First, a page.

Reports say Intel will announce in February a new smart TV platform and set-top box.
Surprisingly, Intel is not just making hardware; they’re reportedly wheeling and dealing in Hollywood to ink deals with studios that would enable Intel to “unbundle” shows from their networks, so that people could order TV shows without subscribing to a cable package.
One report says Intel will roll out the service city-by-city slowly over time in order to make these deals. They’ll start with small markets, and demonstrate the business viability of their model.
That model may include facial recognition technology to essentially determine demographic information about viewers, including age and gender so that ads can be more narrowly targeted.
It may also include technologies like high-speed video downloading capability, huge-capacity DVR storage, video-conferencing and many others.
It seems unlikely to me that Intel will be able to pull off the Hollywood deals, and it’s amazing that they’re even trying.
The Intel Media team, as it’s called, has already been working on the project for six months and has spent $100 million developing their ideas. The team is staffed by technology superstars from Apple, Jawbone and others.
There are three notable things about this news.
First, it means that Intel is joining the ranks of major technology companies that have decided to compete directly against its own partners. Others driving this trend include Google, which bought Motorola to compete against its Android handset partners, and Microsoft, which launched the Surface tablets to compete against its OEM PC partners.
Interestingly, Google and Microsoft are two of the main partners Intel is competing against with its TV initiative. Apple is the other.
Google already ships its Google TV smart TV product inside major-label flat-screen TVs from the likes of Sony and LG. And Microsoft already ships its Xbox gaming system, which is evolving rapidly into a smart TV and living room system.
And, of course, Apple is reportedly working on an iTV living room system.
Although Intel partners with Microsoft and Apple on PCs, the company is actually one of the core partners with Google on its directly competitive Google TV product.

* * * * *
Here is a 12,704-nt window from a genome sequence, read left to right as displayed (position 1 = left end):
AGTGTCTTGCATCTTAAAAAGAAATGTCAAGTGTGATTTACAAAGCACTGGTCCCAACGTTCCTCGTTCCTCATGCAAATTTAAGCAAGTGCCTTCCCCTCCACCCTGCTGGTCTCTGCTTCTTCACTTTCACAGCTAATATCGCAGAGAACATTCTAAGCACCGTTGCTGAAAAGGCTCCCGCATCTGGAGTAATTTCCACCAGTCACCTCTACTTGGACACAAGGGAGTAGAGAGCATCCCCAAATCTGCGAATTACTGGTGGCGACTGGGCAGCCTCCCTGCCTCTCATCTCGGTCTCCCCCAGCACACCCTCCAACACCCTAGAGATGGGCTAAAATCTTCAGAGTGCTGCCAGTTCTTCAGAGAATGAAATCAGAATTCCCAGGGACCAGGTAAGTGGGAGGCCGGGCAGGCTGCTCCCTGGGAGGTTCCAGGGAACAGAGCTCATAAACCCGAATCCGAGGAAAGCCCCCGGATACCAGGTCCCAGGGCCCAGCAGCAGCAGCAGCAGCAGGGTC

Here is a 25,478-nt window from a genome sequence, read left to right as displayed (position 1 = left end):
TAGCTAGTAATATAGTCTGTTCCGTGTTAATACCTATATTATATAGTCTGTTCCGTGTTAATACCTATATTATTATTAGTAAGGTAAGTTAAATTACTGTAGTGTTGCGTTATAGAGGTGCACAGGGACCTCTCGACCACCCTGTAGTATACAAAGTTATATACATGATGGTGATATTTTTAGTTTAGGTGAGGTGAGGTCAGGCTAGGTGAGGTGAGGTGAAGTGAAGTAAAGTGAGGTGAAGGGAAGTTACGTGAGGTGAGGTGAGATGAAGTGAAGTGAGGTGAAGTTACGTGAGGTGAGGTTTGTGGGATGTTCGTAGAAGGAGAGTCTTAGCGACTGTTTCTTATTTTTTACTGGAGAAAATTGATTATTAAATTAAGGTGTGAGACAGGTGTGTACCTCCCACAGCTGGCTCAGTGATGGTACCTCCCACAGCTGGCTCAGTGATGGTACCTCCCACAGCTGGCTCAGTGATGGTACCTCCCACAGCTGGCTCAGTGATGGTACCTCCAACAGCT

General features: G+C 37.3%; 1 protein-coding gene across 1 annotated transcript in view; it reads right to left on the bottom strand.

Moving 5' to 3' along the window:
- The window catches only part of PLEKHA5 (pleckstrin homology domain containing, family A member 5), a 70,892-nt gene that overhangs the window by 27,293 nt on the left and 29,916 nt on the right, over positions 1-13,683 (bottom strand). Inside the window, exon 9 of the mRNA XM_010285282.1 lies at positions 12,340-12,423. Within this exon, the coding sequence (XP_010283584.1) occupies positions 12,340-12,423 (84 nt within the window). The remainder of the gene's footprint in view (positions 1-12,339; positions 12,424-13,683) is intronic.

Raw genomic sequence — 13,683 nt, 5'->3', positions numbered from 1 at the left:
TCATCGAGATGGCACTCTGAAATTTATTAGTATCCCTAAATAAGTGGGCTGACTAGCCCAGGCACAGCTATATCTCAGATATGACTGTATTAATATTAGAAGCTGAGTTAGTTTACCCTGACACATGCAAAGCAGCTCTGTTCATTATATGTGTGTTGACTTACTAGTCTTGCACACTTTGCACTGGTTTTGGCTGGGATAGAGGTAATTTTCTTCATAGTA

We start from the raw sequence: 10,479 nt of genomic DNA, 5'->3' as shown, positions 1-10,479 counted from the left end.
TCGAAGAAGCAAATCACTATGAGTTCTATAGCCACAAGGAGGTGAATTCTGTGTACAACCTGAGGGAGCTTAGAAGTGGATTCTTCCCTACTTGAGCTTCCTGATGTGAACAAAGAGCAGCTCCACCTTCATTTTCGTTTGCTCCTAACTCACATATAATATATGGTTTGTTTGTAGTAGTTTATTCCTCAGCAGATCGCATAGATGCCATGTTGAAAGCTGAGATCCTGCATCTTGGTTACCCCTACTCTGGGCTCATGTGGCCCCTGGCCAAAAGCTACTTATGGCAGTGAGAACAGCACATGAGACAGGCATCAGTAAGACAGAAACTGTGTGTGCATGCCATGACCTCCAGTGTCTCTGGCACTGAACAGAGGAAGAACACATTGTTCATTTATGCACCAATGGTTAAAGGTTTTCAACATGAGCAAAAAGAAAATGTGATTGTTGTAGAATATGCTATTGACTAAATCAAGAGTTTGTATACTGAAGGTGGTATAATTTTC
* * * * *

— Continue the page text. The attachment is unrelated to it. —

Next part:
Second, it means that Intel is aggressively re-entering the consumer market as a branded product maker, rather than a component supplier.
Note that Intel has sold consumer products before. In 2006 and 2007, the company pushed a media PC concept called Viiv, which went nowhere.
And third, it probably means that some major player — almost certainly Apple — is developing a smart TV system that currently does not include plans for Intel inside.
If Intel was brought in as a partner by Google, Microsoft and Apple, it seems unlikely that Intel would do this.
Why is Intel doing this?
To oversimplify, the post-PC world has not been kind to Intel.
PCs, where Intel has a commanding position, are on the decline. Smartphones and tablets, where Intel is not dominant, are on the increase. So the world of computing, for lack of a better term, will slip away from Intel despite its unequaled design and manufacturing prowess, unless the company takes aggressive action.
Meanwhile, the so-called living room systems, which means TV computers that also control home automation and connect to game systems and other devices, are expected to become popular and widespread.
However, the idea that Intel actually believes it can beat Google TV, Xbox and iTV in the consumer market — that it can out-innovate Google, out-sell Microsoft and out-consumer Apple — defies reason.
I think it’s a lot more likely that Intel is working on living room and smart TV to accomplish four things.
Intel’s four goals appear to be:
1. Real-world R&D.
By building its own living room system, Intel hopes to develop a better understanding of which technologies work and which don’t, and also patent some good methods for this approach to computing.
For example, is voice-command a good interface for TV? Should home security systems be built into the TV? Can Internet-based social interaction be elegantly built into the TV-watching experience?
2. Earn a place at the table.
With good technology and even a little market share, Intel will be in a better position to convince the other players to integrate Intel chips into their offerings. One scenario is partnership — another major player, or several, combine Intel IP with their own to ship a joint solution. The other scenario is a deal in which Intel’s chips are used by whichever company dominates in exchange for Intel exiting the market.
3. Gain advantages in mobile.
What Intel really wants most of all is to become the dominant processor company in phones and tablets. These mobile devices will be tightly integrated with smart TV and living room systems in the future. Intel’s initiative will help the company develop chips that are optimized for high-speed wireless interaction between mobile devices and living room systems.
4. Influence the industry.
Intel probably disagrees with the general direction other players are going in, and wants to influence the direction of the entire industry. As it learned from mobile, companies copy each other. And the best general approaches usually win.
By developing microprocessor-heavy smart TV and living room ideas in its system, Intel is hoping that the entire industry goes in the direction of heavy processing power like the PC industry rather than low-cost processing like the mobile industry.
Intel’s surprising entry into the smart TV and living room market is part of a larger initiative at Intel to inform the world that the post-PC world has Intel inside, just like the PC world did.